The UK is in deflation – what does that mean, and should you worry?

Britain is experiencing deflation for the first time in 50 years. But is that such a bad thing? John Stepek explains the pros and cons of falling prices.


With the cost of food falling, is deflation really so bad?


That's the spooky sound of the deflation bogeyman, haunting the corridors of the Bank of England. The latest data shows that prices are falling in the UK, something that central banks hate.

It doesn't sound very scary. And at first sight, it isn't really.

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But in the long run, entrenched deflation could be a real problem. Let's just hope it doesn't get to that

How scary are falling prices really?

If you use the once-popular retail prices index (RPI), it's still pretty low 0.9%. That's the lowest since the financial crisis (when RPI fell hard, but CPI stayed positive), and before that, 2001. So not as dramatic, but still a very low reading.

(You can also argue the toss about definitions. Deflation and inflation in the money supply, as opposed to price changes, are very important. But this morning we're talking about prices.)

Why are prices falling? The fact that Easter was later this year than last means that prices for flights and ferries fell rather than rose. That's purely a seasonal thing, and without that, inflation would probably be flat.

However, the recent fall in the oil price (now reversing rather) is still pushing fuel and energy bills down. The cost of food is generally falling too, and price wars between supermarkets desperately competing for market share are keeping a lid on prices too.

So the cost of feeding yourself and staying warm is falling. Meanwhile, employment is high, wages are gently recovering, and if your savings account pays any interest at all, then you're actually getting a real' return on your money.

What a terrible, terrible world, eh? You could be forgiven for wondering why deflation is such a bad thing. And you'll hear some frankly stupid explanations for why falling prices are bad.

The classic one you see trotted out is that consumers will put off making purchases. But prices fall in all sorts of industries all the time. It doesn't prevent people from rushing out to snap up Apple's latest smartphone every time a new one comes out.

A more reasonable point is that falling prices might reflect the fact that companies can't sell goods due to low demand from consumers. But that's not the case just now. Low prices in sectors where prices are falling instead reflect intense competition or over-capacity in the likes of the supermarket sector.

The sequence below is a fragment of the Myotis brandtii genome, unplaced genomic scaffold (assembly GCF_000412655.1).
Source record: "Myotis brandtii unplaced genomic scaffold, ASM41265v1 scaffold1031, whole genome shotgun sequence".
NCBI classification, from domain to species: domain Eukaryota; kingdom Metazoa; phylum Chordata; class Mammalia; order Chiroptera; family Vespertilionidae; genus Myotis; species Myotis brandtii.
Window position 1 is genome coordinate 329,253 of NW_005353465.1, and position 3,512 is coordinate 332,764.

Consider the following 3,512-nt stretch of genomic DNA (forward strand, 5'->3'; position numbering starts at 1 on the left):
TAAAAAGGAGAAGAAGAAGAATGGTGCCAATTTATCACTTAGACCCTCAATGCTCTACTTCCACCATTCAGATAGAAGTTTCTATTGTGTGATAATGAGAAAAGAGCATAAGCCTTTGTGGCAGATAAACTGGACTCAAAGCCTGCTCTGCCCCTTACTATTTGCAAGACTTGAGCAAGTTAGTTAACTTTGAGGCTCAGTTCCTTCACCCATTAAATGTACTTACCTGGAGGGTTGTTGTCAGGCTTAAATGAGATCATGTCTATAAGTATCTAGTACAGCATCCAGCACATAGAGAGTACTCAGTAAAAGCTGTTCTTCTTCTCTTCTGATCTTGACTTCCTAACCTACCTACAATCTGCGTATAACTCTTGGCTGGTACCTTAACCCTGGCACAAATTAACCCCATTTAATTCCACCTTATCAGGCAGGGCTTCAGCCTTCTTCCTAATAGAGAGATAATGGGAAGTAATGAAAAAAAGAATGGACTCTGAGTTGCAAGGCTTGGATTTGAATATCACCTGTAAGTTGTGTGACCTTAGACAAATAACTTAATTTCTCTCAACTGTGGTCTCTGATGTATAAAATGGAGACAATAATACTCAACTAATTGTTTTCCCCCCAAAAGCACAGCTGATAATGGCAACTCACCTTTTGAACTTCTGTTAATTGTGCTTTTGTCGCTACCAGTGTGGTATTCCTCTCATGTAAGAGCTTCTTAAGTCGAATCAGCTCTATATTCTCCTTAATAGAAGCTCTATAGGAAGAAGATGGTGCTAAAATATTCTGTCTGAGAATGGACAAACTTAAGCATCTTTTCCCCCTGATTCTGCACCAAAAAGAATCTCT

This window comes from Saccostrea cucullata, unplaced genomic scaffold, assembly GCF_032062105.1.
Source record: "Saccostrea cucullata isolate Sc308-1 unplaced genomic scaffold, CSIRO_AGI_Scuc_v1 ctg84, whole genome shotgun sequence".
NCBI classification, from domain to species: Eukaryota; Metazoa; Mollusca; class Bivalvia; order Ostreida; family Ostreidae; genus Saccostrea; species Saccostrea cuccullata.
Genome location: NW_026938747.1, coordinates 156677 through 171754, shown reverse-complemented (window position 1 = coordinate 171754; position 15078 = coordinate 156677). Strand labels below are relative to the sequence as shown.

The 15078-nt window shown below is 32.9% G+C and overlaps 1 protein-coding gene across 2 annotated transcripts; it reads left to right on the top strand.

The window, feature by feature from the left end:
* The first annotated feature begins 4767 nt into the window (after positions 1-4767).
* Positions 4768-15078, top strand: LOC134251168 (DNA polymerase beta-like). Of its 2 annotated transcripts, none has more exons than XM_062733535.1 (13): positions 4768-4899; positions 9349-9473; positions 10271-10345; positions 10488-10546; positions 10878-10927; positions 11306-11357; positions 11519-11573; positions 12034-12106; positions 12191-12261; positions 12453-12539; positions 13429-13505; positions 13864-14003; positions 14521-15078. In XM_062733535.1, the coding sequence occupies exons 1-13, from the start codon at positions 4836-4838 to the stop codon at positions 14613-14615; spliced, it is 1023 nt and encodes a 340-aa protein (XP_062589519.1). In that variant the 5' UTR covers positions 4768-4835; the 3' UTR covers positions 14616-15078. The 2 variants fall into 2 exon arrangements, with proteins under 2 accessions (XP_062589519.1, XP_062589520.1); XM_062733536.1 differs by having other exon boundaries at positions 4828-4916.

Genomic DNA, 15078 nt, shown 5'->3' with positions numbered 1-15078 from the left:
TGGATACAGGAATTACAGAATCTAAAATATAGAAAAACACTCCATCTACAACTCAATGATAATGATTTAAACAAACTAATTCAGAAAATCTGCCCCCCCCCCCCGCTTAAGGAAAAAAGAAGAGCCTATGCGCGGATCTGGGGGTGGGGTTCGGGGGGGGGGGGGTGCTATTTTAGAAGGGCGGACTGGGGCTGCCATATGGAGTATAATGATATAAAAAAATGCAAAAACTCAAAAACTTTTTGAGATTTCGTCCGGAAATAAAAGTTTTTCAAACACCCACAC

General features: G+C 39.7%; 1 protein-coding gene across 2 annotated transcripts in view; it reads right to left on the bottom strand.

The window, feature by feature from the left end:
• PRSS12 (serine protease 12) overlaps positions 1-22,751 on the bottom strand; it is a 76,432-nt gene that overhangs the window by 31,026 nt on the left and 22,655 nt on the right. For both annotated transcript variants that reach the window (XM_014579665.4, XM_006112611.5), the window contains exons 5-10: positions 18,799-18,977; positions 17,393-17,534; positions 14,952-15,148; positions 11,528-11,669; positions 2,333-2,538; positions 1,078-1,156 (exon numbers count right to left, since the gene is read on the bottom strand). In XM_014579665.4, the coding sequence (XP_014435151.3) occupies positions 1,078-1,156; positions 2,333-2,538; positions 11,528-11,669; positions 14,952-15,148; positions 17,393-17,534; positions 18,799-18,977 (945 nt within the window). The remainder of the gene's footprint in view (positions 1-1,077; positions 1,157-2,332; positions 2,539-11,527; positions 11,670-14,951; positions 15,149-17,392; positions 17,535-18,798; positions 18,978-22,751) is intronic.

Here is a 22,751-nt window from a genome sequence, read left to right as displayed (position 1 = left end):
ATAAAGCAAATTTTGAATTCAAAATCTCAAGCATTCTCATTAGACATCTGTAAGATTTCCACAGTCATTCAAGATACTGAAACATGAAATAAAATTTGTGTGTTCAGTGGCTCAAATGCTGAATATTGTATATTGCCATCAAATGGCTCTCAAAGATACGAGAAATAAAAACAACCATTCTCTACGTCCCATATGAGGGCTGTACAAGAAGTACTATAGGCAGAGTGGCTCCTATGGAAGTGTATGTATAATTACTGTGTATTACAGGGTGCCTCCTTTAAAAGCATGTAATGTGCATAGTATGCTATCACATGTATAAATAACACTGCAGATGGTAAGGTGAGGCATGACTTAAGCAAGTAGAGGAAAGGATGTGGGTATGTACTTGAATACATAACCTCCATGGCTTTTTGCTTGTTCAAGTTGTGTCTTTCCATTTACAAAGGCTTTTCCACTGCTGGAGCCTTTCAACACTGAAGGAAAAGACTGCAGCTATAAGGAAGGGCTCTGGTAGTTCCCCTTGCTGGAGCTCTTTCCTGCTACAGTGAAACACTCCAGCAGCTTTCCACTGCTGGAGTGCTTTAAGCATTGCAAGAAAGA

The real problem with deflation

came from my colleague Merryn in a recent blog

Most of us have grown up assuming that inflation is the natural state of things, particularly in the UK. (Before the 20th century, that wasn't at all the case, but in all of our lifespans, it has been.)

So when we make decisions about borrowing big sums of money which for most of us, involves buying a house there's an implicit assumption that £100,000 today won't be worth anything like that in 25 years' time.

We're used to the idea that inflation will erode our debts and ultimately amplify our wealth over the long run. So we over-borrow or at least we borrow as much as we can take on. As Merryn puts it in her blog, "borrow big and inflation will make you rich".

If that changes, then even although deflation might be mild and your wages might even keep up with price changes, the trouble is that the huge mortgage you took on in your early 30s will still be a huge mortgage come your early 50s. And that weight of debt will continue to depress your overall spending power and therefore your propensity to spend too.

"That's why deflation matters to a deeply indebted society in a way that it just doesn't to a solvent one. It's all about psychology."

So far deflation isn't looking like a problem for the UK

Supermarket wars? Same again. Moreover, that's a positive, technology-driven change and haven't we all been bemoaning the demise of the high street in favour of out-of-town retail wastelands? Here's your solution, brought to you courtesy of the free market.

Capital Economics has the optimistic take on things. Assuming the oil price rally doesn't pick up steam, then inflation should remain "comfortably below" the Bank of England's 2% target rate for a while. That means consumer spending power will have time to recover, and the overall economic recovery should be able to continue even in the face of potentially big government spending cuts.

That's the optimistic take, and for now I'd agree with it. But this is something that we'll be discussing in a lot of detail at our conference on 12 June if you haven't got a seat yet, check out the details here.

John Stepek

John is the executive editor of MoneyWeek and writes our daily investment email, Money Morning. John graduated from Strathclyde University with a degree in psychology in 1996 and has always been fascinated by the gap between the way the market works in theory and the way it works in practice, and by how our deep-rooted instincts work against our best interests as investors.

He started out in journalism by writing articles about the specific business challenges facing family firms. In 2003, he took a job on the finance desk of Teletext, where he spent two years covering the markets and breaking financial news. John joined MoneyWeek in 2005.

His work has been published in Families in Business, Shares magazine, Spear's Magazine, The Sunday Times, and The Spectator among others. He has also appeared as an expert commentator on BBC Radio 4's Today programme, BBC Radio Scotland, Newsnight, Daily Politics and Bloomberg. His first book, on contrarian investing, The Sceptical Investor, was released in March 2019. You can follow John on Twitter at @john_stepek.